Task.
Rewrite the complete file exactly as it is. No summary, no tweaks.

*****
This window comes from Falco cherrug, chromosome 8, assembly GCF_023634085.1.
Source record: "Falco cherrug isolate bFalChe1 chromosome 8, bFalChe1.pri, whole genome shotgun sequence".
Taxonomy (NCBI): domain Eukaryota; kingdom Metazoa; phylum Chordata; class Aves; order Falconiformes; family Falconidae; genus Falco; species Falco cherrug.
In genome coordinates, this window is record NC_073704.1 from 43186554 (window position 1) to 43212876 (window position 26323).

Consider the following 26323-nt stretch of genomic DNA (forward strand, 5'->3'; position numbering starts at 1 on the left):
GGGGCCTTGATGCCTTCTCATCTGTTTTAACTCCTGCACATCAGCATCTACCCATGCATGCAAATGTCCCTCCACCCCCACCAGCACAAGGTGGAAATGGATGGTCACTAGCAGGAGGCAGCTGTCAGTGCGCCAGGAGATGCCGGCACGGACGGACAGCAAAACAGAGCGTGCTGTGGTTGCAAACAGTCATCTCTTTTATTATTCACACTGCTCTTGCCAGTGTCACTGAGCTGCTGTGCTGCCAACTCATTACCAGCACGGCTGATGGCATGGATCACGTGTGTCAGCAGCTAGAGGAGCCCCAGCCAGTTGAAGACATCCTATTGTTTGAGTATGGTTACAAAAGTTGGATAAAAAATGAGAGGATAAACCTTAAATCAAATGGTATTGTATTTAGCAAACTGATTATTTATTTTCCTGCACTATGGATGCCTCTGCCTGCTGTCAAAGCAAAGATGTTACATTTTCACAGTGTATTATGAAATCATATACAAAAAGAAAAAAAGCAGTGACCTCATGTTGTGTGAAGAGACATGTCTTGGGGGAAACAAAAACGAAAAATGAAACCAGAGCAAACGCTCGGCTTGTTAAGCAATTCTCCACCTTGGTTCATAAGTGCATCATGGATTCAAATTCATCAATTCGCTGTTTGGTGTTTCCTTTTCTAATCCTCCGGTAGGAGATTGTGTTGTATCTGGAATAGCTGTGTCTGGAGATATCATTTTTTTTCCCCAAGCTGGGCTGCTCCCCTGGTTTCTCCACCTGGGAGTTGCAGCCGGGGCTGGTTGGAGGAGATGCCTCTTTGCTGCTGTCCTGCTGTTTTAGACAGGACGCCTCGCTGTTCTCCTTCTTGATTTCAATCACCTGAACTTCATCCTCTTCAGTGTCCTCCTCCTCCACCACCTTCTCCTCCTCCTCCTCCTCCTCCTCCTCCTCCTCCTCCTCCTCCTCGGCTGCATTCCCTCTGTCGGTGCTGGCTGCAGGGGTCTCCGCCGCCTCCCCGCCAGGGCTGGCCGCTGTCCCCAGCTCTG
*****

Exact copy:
This window comes from Falco cherrug, chromosome 8, assembly GCF_023634085.1.
Source record: "Falco cherrug isolate bFalChe1 chromosome 8, bFalChe1.pri, whole genome shotgun sequence".
Taxonomy (NCBI): domain Eukaryota; kingdom Metazoa; phylum Chordata; class Aves; order Falconiformes; family Falconidae; genus Falco; species Falco cherrug.
In genome coordinates, this window is record NC_073704.1 from 43186554 (window position 1) to 43212876 (window position 26323).

Consider the following 26323-nt stretch of genomic DNA (forward strand, 5'->3'; position numbering starts at 1 on the left):
GGGGCCTTGATGCCTTCTCATCTGTTTTAACTCCTGCACATCAGCATCTACCCATGCATGCAAATGTCCCTCCACCCCCACCAGCACAAGGTGGAAATGGATGGTCACTAGCAGGAGGCAGCTGTCAGTGCGCCAGGAGATGCCGGCACGGACGGACAGCAAAACAGAGCGTGCTGTGGTTGCAAACAGTCATCTCTTTTATTATTCACACTGCTCTTGCCAGTGTCACTGAGCTGCTGTGCTGCCAACTCATTACCAGCACGGCTGATGGCATGGATCACGTGTGTCAGCAGCTAGAGGAGCCCCAGCCAGTTGAAGACATCCTATTGTTTGAGTATGGTTACAAAAGTTGGATAAAAAATGAGAGGATAAACCTTAAATCAAATGGTATTGTATTTAGCAAACTGATTATTTATTTTCCTGCACTATGGATGCCTCTGCCTGCTGTCAAAGCAAAGATGTTACATTTTCACAGTGTATTATGAAATCATATACAAAAAGAAAAAAAGCAGTGACCTCATGTTGTGTGAAGAGACATGTCTTGGGGGAAACAAAAACGAAAAATGAAACCAGAGCAAACGCTCGGCTTGTTAAGCAATTCTCCACCTTGGTTCATAAGTGCATCATGGATTCAAATTCATCAATTCGCTGTTTGGTGTTTCCTTTTCTAATCCTCCGGTAGGAGATTGTGTTGTATCTGGAATAGCTGTGTCTGGAGATATCATTTTTTTTCCCCAAGCTGGGCTGCTCCCCTGGTTTCTCCACCTGGGAGTTGCAGCCGGGGCTGGTTGGAGGAGATGCCTCTTTGCTGCTGTCCTGCTGTTTTAGACAGGACGCCTCGCTGTTCTCCTTCTTGATTTCAATCACCTGAACTTCATCCTCTTCAGTGTCCTCCTCCTCCACCACCTTCTCCTCCTCCTCCTCCTCCTCCTCCTCCTCCTCCTCCTCCTCCTCGGCTGCATTCCCTCTGTCGGTGCTGGCTGCAGGGGTCTCCGCCGCCTCCCCGCCAGGGCTGGCCGCTGTCCCCAGCTCTG